The Independent Farmers of Ireland CLG (IFOI) has laid out a “proposed immediate solution to the price issue facing beef producers across Ireland”.
In a statement, to That’s Farming, an IFOI spokesperson stated that its concerns and those of other associated social pillar stakeholders (as defined under the Aarhus Convention), have not been addressed, despite numerous Beef Taskforce meetings.
These, they listed, include:
- A minimum sustainable price for cattle;
- Removal of the 30-month age limit – in consultation with environmental groups;
- Repeal of the ‘4-movement rule’;
- Removal of the 60-day retention period;
- A fair TB compensation package – use of 6-hour PBD Biotech test for accuracy.
Beef Market Taskforce
IFOI continues to hold the view that meetings of the Beef Market Taskforce to agree to a sustainable standard for grass-fed beef are “meaningless” if there is no meaningful stakeholder consultation with all relevant social and environmental pillar groups.
The Independent Farmers of Ireland CLG is calling for the Beef Market Taskforce to resume its meetings, subject to the inclusion of IFOI and other (currently excluded) stakeholder groups.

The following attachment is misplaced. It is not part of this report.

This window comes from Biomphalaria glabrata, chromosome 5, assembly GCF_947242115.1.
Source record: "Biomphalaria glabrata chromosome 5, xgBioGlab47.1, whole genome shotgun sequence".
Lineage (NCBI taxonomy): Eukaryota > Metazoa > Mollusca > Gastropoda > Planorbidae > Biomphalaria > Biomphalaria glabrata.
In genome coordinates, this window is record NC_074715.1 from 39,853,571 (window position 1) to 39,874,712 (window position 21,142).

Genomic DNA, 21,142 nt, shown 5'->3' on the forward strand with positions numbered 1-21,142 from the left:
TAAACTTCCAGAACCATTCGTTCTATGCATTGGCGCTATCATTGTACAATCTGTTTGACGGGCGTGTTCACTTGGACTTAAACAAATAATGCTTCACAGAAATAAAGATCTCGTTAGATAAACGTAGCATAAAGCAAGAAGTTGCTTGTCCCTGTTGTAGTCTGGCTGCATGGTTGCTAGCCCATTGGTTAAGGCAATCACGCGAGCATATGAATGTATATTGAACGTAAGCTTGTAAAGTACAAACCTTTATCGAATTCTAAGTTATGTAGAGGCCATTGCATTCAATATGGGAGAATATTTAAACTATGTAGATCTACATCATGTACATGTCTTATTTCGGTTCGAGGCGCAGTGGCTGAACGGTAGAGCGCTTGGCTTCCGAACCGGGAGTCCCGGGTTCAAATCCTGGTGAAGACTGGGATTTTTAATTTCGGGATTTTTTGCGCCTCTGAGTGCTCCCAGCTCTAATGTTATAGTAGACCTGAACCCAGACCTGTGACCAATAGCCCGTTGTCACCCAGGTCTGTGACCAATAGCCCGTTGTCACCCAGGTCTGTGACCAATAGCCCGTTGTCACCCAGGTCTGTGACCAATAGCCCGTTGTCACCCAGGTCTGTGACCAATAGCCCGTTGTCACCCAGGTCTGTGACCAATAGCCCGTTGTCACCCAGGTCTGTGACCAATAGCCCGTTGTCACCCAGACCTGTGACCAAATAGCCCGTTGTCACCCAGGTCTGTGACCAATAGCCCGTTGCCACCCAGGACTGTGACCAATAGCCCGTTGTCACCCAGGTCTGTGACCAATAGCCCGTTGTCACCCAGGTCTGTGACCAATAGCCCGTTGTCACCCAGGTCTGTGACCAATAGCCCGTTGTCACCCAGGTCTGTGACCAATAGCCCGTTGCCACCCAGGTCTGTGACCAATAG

“The IFOI have set out very strongly to prove that Irish grass-fed beef is a premium product in its own right. Considerable success has been achieved by IFOI in this space by way of consumer consultation and feedback.”
The organisation has reiterated its call for radical reforms to unfair trading conditions within the meat processing sector. These include the repeal of age limits and retention periods and the establishment of more small independent abattoirs throughout the country.
The IFOI also raised concerns over the “damage that the importation of cheap, inferior meat has caused to the sector”.
The IFOI is calling for the government to pass the Equitable Beef Pricing Bill (as tabled by Deputy Peadar Toibín) into law as a matter of urgency. This legislation provides for a minimum sustainable price for beef and offal, as well as addressing the issue of the 30-month rule for farmers.
“The Irish government can take this direct action within days to effect positive, meaningful change for primary producers of beef. Therefore, there is now no excuse whatsoever for inaction on the part of the government.” the spokesperson concluded.